437564 Metal Oxide Reaction Engineering and Particle Technology Science: A Gateway to Novel Energy Conversion Systems

Wednesday, November 11, 2015: 11:15 AM
Ballroom A/C (Salt Palace Convention Center)
Liang-Shih Fan, William G. Lowrie Department of Chemical and Biomolecular Engineering, The Ohio State University, Columbus, OH

Metal oxide composites are enabling materials in a variety of energy conversion systems such as solid oxide fuel cells, solar cells, batteries, light emitting diodes, photocatalysis and ionic transport membranes. The performance of metal oxides is governed by their morphology, crystal structure, and electron, ion, and defect transport properties.  In this presentation, I will elucidate the general properties of metal oxide materials for emerging technology applications.  Iron, manganese, cobalt, nickel, and copper oxide composites are model systems for many clean energy processes, and I will explore the evolution of their macro-, micro-, and nano-scale characteristics during redox conditions using atomistic computational and experimental techniques. I will then show how these findings apply to novel chemical looping technology platforms, which employ metal oxide composite particles as oxygen carriers to produce hydrogen, syngas, chemicals, and liquid fuels from various carbonaceous feedstocks. I will elaborate on key elements of particle technology science that guides the design and scale-up of these technology platforms from bench reactor tests to pilot scale plant demonstrations. I will discuss chemical looping process efficiencies and economics, and the timing and challenges associated with their commercial deployment.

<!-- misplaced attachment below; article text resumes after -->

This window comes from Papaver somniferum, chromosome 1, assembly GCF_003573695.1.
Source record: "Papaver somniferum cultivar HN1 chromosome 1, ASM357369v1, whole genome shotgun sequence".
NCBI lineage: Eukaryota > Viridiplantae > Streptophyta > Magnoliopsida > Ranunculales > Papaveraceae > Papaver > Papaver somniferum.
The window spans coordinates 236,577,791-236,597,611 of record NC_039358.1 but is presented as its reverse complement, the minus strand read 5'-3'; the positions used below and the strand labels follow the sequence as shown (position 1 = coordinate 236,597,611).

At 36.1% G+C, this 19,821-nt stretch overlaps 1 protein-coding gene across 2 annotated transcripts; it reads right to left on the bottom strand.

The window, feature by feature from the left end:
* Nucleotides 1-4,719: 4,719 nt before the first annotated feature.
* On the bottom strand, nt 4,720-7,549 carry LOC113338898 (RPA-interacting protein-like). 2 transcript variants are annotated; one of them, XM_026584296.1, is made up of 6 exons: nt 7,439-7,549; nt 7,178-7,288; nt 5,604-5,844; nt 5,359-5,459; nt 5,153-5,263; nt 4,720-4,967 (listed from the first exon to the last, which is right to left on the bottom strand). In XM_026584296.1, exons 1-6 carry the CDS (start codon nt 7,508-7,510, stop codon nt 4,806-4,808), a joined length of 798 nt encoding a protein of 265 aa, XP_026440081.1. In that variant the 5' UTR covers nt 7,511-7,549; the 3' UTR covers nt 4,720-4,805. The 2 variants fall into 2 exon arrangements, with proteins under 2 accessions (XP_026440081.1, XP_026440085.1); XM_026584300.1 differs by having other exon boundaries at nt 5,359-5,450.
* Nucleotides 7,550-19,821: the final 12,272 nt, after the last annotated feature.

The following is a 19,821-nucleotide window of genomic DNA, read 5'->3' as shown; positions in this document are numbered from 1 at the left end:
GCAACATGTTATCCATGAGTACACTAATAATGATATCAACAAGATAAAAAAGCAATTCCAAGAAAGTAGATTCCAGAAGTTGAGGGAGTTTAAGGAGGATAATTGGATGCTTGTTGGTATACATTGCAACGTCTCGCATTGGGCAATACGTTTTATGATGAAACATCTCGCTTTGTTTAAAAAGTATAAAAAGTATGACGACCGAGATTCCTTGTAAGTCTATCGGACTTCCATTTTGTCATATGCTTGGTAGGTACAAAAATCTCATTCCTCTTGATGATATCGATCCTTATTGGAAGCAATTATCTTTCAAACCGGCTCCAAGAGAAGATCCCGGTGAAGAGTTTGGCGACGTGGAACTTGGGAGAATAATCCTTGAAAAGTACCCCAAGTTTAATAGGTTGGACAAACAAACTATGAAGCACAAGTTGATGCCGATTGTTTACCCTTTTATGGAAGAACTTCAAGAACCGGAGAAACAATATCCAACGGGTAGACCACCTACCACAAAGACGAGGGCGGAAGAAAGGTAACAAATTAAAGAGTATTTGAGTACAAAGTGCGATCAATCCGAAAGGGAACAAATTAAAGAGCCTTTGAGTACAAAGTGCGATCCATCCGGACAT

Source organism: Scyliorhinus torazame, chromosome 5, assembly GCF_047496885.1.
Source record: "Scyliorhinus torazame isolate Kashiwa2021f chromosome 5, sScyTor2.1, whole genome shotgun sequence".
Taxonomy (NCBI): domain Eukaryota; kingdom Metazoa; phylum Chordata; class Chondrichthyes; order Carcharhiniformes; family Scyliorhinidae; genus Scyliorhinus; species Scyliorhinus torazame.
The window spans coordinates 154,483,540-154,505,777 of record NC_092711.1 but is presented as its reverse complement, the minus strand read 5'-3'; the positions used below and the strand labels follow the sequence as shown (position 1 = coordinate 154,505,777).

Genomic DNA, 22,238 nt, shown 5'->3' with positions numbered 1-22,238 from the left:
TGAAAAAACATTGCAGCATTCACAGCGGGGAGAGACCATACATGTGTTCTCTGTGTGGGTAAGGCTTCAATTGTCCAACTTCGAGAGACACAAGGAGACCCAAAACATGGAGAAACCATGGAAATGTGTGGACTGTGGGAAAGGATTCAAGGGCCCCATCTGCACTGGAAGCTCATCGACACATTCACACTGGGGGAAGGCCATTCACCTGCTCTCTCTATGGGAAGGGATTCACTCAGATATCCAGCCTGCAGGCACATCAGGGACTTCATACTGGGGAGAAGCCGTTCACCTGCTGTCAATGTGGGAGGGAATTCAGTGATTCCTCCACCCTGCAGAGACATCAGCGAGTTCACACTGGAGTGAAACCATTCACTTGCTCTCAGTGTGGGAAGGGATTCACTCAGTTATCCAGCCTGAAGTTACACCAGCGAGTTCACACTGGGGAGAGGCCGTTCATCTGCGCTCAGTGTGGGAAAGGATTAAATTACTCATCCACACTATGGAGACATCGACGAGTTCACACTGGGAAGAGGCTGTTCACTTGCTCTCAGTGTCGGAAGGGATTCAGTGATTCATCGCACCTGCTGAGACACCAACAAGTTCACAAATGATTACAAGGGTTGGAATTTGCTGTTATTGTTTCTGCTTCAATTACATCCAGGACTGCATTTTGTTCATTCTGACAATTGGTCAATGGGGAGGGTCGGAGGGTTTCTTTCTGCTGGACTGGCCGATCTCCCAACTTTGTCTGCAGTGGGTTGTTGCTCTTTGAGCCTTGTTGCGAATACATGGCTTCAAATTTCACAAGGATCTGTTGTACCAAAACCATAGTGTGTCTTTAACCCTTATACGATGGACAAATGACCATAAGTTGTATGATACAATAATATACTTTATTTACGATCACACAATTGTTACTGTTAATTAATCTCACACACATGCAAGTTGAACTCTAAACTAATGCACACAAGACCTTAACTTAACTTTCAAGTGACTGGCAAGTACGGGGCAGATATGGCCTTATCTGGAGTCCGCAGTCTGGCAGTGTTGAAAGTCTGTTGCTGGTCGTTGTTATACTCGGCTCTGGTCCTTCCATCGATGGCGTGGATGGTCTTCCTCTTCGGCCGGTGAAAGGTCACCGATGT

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See more of this Session: 67th Institute Lecture
See more of this Group/Topical: Liaison Functions